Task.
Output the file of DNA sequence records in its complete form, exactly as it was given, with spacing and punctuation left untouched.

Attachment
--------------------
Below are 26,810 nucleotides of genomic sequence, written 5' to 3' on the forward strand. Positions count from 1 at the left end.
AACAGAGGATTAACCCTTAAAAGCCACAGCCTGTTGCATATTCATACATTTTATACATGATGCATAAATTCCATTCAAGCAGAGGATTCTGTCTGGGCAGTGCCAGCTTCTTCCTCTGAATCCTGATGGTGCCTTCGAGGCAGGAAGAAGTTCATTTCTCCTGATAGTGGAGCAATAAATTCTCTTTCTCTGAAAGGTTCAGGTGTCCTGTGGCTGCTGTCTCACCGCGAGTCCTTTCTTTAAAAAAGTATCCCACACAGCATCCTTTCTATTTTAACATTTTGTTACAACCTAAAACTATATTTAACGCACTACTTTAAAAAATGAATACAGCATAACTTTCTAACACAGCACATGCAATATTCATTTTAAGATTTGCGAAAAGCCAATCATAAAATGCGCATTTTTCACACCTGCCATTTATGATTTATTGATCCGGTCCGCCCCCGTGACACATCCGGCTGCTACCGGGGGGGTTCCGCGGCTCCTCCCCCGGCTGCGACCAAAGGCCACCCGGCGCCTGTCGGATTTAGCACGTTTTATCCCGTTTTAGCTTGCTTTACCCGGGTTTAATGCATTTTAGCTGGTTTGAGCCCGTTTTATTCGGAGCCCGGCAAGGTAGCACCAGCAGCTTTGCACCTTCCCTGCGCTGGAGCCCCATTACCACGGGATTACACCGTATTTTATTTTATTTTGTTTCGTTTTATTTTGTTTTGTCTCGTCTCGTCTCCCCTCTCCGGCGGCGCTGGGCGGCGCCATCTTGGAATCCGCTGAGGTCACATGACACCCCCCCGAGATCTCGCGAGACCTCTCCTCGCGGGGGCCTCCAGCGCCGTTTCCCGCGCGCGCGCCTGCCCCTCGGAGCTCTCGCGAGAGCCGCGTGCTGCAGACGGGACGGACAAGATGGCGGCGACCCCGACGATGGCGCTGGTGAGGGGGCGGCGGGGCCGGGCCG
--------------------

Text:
Below are 26,810 nucleotides of genomic sequence, written 5' to 3' on the forward strand. Positions count from 1 at the left end.
AACAGAGGATTAACCCTTAAAAGCCACAGCCTGTTGCATATTCATACATTTTATACATGATGCATAAATTCCATTCAAGCAGAGGATTCTGTCTGGGCAGTGCCAGCTTCTTCCTCTGAATCCTGATGGTGCCTTCGAGGCAGGAAGAAGTTCATTTCTCCTGATAGTGGAGCAATAAATTCTCTTTCTCTGAAAGGTTCAGGTGTCCTGTGGCTGCTGTCTCACCGCGAGTCCTTTCTTTAAAAAAGTATCCCACACAGCATCCTTTCTATTTTAACATTTTGTTACAACCTAAAACTATATTTAACGCACTACTTTAAAAAATGAATACAGCATAACTTTCTAACACAGCACATGCAATATTCATTTTAAGATTTGCGAAAAGCCAATCATAAAATGCGCATTTTTCACACCTGCCATTTATGATTTATTGATCCGGTCCGCCCCCGTGACACATCCGGCTGCTACCGGGGGGGTTCCGCGGCTCCTCCCCCGGCTGCGACCAAAGGCCACCCGGCGCCTGTCGGATTTAGCACGTTTTATCCCGTTTTAGCTTGCTTTACCCGGGTTTAATGCATTTTAGCTGGTTTGAGCCCGTTTTATTCGGAGCCCGGCAAGGTAGCACCAGCAGCTTTGCACCTTCCCTGCGCTGGAGCCCCATTACCACGGGATTACACCGTATTTTATTTTATTTTGTTTCGTTTTATTTTGTTTTGTCTCGTCTCGTCTCCCCTCTCCGGCGGCGCTGGGCGGCGCCATCTTGGAATCCGCTGAGGTCACATGACACCCCCCCGAGATCTCGCGAGACCTCTCCTCGCGGGGGCCTCCAGCGCCGTTTCCCGCGCGCGCGCCTGCCCCTCGGAGCTCTCGCGAGAGCCGCGTGCTGCAGACGGGACGGACAAGATGGCGGCGACCCCGACGATGGCGCTGGTGAGGGGGCGGCGGGGCCGGGCCG